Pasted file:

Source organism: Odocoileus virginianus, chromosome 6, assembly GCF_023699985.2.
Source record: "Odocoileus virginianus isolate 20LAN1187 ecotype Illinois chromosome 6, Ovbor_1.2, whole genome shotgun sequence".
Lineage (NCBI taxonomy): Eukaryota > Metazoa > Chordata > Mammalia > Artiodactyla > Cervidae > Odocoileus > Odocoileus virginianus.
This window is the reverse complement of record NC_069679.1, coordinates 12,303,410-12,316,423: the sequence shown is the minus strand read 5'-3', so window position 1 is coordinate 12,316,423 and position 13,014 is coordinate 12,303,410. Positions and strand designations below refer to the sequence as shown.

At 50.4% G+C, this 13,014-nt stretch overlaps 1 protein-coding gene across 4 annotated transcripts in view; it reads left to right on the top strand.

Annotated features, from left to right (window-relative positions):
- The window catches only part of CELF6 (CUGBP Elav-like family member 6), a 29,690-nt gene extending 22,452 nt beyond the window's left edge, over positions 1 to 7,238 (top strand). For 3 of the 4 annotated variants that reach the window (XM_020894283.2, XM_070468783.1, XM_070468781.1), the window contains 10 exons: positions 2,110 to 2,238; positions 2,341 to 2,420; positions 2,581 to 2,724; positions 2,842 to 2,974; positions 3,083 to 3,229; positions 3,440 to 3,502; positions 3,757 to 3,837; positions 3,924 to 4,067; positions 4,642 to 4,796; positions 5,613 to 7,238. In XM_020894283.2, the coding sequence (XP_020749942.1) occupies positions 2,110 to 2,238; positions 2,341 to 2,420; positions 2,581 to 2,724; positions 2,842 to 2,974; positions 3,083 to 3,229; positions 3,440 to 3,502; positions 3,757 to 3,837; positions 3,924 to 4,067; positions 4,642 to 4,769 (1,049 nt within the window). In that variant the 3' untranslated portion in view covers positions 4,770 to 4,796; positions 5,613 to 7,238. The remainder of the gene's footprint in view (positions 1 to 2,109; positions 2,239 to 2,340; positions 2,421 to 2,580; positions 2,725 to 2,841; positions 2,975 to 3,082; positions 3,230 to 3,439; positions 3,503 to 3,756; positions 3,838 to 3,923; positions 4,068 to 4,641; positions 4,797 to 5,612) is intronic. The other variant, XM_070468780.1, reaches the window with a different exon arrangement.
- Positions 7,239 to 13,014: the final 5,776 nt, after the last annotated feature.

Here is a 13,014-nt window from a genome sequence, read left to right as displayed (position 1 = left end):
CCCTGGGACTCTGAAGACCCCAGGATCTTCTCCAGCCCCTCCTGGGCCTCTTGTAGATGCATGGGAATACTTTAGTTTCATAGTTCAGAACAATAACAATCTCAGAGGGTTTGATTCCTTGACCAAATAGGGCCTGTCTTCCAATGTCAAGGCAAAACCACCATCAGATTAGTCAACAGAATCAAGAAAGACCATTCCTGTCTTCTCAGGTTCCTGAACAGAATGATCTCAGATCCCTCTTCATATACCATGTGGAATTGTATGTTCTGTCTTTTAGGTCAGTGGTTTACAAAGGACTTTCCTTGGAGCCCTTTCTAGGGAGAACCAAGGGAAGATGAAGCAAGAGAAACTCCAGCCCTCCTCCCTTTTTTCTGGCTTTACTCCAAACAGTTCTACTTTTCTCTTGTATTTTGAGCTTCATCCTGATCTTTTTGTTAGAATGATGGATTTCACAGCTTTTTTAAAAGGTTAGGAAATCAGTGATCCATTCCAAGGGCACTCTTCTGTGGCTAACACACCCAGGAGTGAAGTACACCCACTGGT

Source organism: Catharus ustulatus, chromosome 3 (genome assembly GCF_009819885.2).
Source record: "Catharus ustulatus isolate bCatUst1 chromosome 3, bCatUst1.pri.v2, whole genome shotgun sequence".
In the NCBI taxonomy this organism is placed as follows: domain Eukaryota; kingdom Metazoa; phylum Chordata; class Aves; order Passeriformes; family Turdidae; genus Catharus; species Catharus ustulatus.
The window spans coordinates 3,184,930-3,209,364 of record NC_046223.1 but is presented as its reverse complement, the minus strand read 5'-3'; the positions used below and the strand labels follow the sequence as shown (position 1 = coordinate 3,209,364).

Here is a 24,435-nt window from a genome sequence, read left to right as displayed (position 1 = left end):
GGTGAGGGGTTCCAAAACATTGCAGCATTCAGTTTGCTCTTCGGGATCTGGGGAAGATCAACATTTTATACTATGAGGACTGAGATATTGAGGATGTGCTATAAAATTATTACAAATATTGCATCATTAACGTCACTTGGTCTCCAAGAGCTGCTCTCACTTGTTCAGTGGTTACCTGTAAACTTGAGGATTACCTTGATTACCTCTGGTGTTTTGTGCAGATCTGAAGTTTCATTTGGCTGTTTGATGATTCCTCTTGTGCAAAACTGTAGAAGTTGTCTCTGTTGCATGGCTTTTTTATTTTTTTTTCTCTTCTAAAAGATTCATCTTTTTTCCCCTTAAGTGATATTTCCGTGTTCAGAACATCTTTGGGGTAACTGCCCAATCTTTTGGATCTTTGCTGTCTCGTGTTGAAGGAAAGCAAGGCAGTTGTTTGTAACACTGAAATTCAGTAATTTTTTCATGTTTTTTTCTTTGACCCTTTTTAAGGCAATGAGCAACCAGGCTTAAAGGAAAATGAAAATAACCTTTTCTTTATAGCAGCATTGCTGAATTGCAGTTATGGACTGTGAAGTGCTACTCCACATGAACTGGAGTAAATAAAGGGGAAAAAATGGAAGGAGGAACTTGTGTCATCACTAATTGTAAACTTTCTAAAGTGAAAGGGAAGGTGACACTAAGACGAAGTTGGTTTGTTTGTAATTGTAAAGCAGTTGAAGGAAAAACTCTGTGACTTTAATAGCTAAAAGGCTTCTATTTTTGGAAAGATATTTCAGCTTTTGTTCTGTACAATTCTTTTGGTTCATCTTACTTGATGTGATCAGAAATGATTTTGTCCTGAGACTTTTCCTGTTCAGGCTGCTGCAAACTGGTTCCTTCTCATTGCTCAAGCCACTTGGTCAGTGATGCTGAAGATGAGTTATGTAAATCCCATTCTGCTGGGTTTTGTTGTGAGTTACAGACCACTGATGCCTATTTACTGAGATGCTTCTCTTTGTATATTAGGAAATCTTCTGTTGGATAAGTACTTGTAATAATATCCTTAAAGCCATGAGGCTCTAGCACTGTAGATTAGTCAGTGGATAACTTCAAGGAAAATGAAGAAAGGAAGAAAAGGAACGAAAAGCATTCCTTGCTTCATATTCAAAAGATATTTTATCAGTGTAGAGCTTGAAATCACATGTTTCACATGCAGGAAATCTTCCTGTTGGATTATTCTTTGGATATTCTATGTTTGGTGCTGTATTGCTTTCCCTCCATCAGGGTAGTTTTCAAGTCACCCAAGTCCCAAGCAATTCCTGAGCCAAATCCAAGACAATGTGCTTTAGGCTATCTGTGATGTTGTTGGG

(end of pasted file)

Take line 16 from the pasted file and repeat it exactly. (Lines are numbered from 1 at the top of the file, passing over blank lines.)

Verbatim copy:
GGTGAGGGGTTCCAAAACATTGCAGCATTCAGTTTGCTCTTCGGGATCTGGGGAAGATCAACATTTTATACTATGAGGACTGAGATATTGAGGATGTGCTATAAAATTATTACAAATATTGCATCATTAACGTCACTTGGTCTCCAAGAGCTGCTCTCACTTGTTCAGTGGTTACCTGTAAACTTGAGGATTACCTTGATTACCTCTGGTGTTTTGTGCAGATCTGAAGTTTCATTTGGCTGTTTGATGATTCCTCTTGTGCAAAACTGTAGAAGTTGTCTCTGTTGCATGGCTTTTTTATTTTTTTTTCTCTTCTAAAAGATTCATCTTTTTTCCCCTTAAGTGATATTTCCGTGTTCAGAACATCTTTGGGGTAACTGCCCAATCTTTTGGATCTTTGCTGTCTCGTGTTGAAGGAAAGCAAGGCAGTTGTTTGTAACACTGAAATTCAGTAATTTTTTCATGTTTTTTTCTTTGACCCTTTTTAAGGCAATGAGCAACCAGGCTTAAAGGAAAATGAAAATAACCTTTTCTTTATAGCAGCATTGCTGAATTGCAGTTATGGACTGTGAAGTGCTACTCCACATGAACTGGAGTAAATAAAGGGGAAAAAATGGAAGGAGGAACTTGTGTCATCACTAATTGTAAACTTTCTAAAGTGAAAGGGAAGGTGACACTAAGACGAAGTTGGTTTGTTTGTAATTGTAAAGCAGTTGAAGGAAAAACTCTGTGACTTTAATAGCTAAAAGGCTTCTATTTTTGGAAAGATATTTCAGCTTTTGTTCTGTACAATTCTTTTGGTTCATCTTACTTGATGTGATCAGAAATGATTTTGTCCTGAGACTTTTCCTGTTCAGGCTGCTGCAAACTGGTTCCTTCTCATTGCTCAAGCCACTTGGTCAGTGATGCTGAAGATGAGTTATGTAAATCCCATTCTGCTGGGTTTTGTTGTGAGTTACAGACCACTGATGCCTATTTACTGAGATGCTTCTCTTTGTATATTAGGAAATCTTCTGTTGGATAAGTACTTGTAATAATATCCTTAAAGCCATGAGGCTCTAGCACTGTAGATTAGTCAGTGGATAACTTCAAGGAAAATGAAGAAAGGAAGAAAAGGAACGAAAAGCATTCCTTGCTTCATATTCAAAAGATATTTTATCAGTGTAGAGCTTGAAATCACATGTTTCACATGCAGGAAATCTTCCTGTTGGATTATTCTTTGGATATTCTATGTTTGGTGCTGTATTGCTTTCCCTCCATCAGGGTAGTTTTCAAGTCACCCAAGTCCCAAGCAATTCCTGAGCCAAATCCAAGACAATGTGCTTTAGGCTATCTGTGATGTTGTTGGG